Nine Months That Changed Everything

As a father of six children, I have personally experienced the monumental difference that nine months can make in a life. Apparently, that applies to charities as well. During the last three fiscal quarters, the leadership of the Boys and Girls Club of Door County has made dramatic changes and is successfully addressing its financial crisis.

Quite simply, the organization had become a victim of its own success. After opening the David G. Hatch Center in 2016, it had more activity space than ever before. With good hearts and the right spirit, its leadership threw the doors wide open and invited in every child who needed its resources.

Unlike a business in which new customers translate into more profits, whenever a new group of kids walks through the door, the Boys and Girls Club loses more money. Most of its children could never afford to pay the full cost of the services they receive, yet the organization must always maintain a ratio of at least one adult for every 15 kids. More kids mean greater costs but almost no new revenue. It’s a nonprofit precisely because there is no profit to be made.

Throughout 2018, the Boys and Girls Club was running an absolutely alarming deficit. It had to borrow money to meet its current obligations and was having difficulty covering payroll. That’s when its leadership came to visit us at the Door County Community Foundation.

After a painstakingly thorough evaluation of the Boys and Girls Club’s financial crisis and proposed workout plan, we at the Community Foundation felt confident enough to encourage the people of Door County to join us in giving the organization a second chance to thrive. We sent letters to our friends, and I wrote the column “Don’t You Quit.” I’m pleased to report that not only did our community give the Boys and Girls Club that second chance, but it’s now well on its way to thriving.

Since the crisis began, the Community Foundation has been receiving regular strategic and financial reports and has met with the organization’s leadership on several occasions. Our most recent meeting was just a few days ago with CEO Julie Davis, CFO Cindy Neuville, and board member Erich Pfeifer. I’m pleased to report that things are trending in a very optimistic direction.

On the revenue side of the ledger, consultants were brought in to help implement proven strategies to acquire new donors, and a stewardship committee was formed to better engage current donors. As a result, the number of donors increased by 29 percent. Nationally, the average donor-retention rate (the percentage of last year’s donors who gave again this year) typically hovers around 45 percent. The Boys and Girls Club’s rate is 61 percent.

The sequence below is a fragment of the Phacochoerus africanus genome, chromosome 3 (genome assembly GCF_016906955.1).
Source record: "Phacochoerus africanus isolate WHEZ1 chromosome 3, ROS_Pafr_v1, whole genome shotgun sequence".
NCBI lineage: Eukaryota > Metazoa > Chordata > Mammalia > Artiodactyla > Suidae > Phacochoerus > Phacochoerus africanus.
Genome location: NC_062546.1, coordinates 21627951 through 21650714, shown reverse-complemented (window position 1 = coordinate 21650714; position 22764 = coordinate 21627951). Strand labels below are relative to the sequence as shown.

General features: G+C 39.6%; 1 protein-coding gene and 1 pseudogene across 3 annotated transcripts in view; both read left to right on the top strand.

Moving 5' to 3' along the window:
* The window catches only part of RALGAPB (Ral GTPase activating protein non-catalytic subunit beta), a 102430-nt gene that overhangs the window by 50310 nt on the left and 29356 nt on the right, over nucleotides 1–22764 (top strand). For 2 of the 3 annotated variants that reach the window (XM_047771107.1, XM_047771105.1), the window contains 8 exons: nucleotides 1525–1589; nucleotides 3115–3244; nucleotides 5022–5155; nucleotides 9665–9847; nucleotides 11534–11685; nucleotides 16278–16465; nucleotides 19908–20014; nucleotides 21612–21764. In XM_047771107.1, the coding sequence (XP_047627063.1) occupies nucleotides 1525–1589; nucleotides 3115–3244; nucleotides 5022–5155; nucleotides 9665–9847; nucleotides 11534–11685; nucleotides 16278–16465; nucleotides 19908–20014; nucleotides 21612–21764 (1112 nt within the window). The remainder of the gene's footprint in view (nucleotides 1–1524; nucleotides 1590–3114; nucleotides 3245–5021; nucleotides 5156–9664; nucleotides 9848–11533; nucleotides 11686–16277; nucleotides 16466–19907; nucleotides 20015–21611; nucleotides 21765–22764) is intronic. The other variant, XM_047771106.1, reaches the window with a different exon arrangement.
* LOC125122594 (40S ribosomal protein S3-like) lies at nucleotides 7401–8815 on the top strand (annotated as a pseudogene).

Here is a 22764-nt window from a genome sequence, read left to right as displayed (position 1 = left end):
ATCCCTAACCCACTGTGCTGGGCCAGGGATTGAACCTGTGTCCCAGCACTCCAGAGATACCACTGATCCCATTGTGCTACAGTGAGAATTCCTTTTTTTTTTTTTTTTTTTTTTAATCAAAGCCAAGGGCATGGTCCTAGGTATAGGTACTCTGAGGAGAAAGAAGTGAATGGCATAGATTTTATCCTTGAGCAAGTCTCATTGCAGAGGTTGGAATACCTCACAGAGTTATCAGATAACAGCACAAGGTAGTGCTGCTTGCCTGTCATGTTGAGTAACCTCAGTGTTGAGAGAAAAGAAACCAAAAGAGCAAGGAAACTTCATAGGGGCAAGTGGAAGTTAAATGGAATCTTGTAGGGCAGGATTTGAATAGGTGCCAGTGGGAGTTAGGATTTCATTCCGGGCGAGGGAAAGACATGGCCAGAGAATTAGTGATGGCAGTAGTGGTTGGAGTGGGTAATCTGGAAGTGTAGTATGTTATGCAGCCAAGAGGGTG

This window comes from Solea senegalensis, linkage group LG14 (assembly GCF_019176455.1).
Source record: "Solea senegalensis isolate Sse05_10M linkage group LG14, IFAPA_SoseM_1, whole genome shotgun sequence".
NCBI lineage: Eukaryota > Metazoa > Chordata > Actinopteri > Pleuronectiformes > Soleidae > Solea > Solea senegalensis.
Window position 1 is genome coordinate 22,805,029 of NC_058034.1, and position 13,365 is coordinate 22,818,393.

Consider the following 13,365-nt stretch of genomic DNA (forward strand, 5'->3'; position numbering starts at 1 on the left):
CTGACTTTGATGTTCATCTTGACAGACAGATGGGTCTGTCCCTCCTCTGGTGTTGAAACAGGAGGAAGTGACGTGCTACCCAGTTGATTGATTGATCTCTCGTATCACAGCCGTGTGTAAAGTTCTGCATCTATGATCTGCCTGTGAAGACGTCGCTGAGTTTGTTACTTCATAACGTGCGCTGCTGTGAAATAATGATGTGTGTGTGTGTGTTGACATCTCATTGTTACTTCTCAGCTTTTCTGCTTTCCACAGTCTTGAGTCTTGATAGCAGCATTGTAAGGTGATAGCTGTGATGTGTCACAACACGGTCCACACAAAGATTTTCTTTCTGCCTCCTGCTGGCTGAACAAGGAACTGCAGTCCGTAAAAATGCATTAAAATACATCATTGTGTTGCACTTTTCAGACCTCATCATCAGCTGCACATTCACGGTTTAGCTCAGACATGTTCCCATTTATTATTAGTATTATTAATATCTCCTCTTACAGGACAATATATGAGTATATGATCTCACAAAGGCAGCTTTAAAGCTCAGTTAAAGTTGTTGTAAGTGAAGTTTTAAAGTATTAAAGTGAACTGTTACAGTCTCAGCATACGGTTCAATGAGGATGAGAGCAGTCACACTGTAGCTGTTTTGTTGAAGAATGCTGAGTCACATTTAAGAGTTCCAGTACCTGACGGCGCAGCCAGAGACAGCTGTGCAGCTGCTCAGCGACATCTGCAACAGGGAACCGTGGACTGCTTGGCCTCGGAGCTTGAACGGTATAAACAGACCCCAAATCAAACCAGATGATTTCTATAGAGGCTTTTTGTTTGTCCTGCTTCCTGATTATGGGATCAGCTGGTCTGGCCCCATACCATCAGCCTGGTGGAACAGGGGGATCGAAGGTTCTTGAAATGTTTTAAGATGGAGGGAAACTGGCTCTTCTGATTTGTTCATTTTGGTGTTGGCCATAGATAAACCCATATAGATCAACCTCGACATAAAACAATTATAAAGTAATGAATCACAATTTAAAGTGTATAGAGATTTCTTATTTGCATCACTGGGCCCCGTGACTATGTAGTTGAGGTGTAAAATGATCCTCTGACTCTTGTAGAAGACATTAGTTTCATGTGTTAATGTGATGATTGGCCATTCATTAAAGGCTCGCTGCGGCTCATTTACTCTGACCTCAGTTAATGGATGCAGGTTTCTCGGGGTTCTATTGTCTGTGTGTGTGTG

On the expense side, the organization has consolidated operations and found efficiencies in how it deploys staff. As a result, payroll was cut by 14 percent, and overall expenses were reduced by 17 percent compared to the fiscal year before the crisis began.

Of course, all of these changes come with a human cost. The Boys and Girls Club cannot afford to serve the same number of children that it did a year ago. Then again, the reality is that it couldn’t afford to serve all those kids last year either. The only way it was possible then was to borrow money and go into debt.

Gratefully, because of our community’s generosity over the last few months, the organization is now completely debt free.

The fundamental causes of this financial crisis were overly optimistic revenue assumptions combined with exceedingly aggressive program expansion. Although that was a strategic mistake and a long-term recipe for disaster, we should pause to celebrate the spirit behind those decisions.

Within the leaders of our Boys and Girls Club is the compelling and sometimes overwhelming desire to help every child who needs them. That’s the kind of spirit we want in those who run the organization. Yet we also need the leadership of human-service organizations to make sure that their hearts remain in balance with their heads. Although we may want to rescue everyone who’s fallen into the water, we must also ensure that we aren’t so overwhelmed that we end up sinking the boat.

The Boys and Girls Club has used our community’s recent generosity wisely. It has plans for future growth, but those plans are realistic and appropriate, and they should be implemented at a far more measured pace. Thankfully, it appears that the Boys and Girls Club of Door County will be here for our children for many years to come.

This article, written by Community Foundation President and CEO, Bret Bicoy, originally appeared in the Peninsula Pulse.

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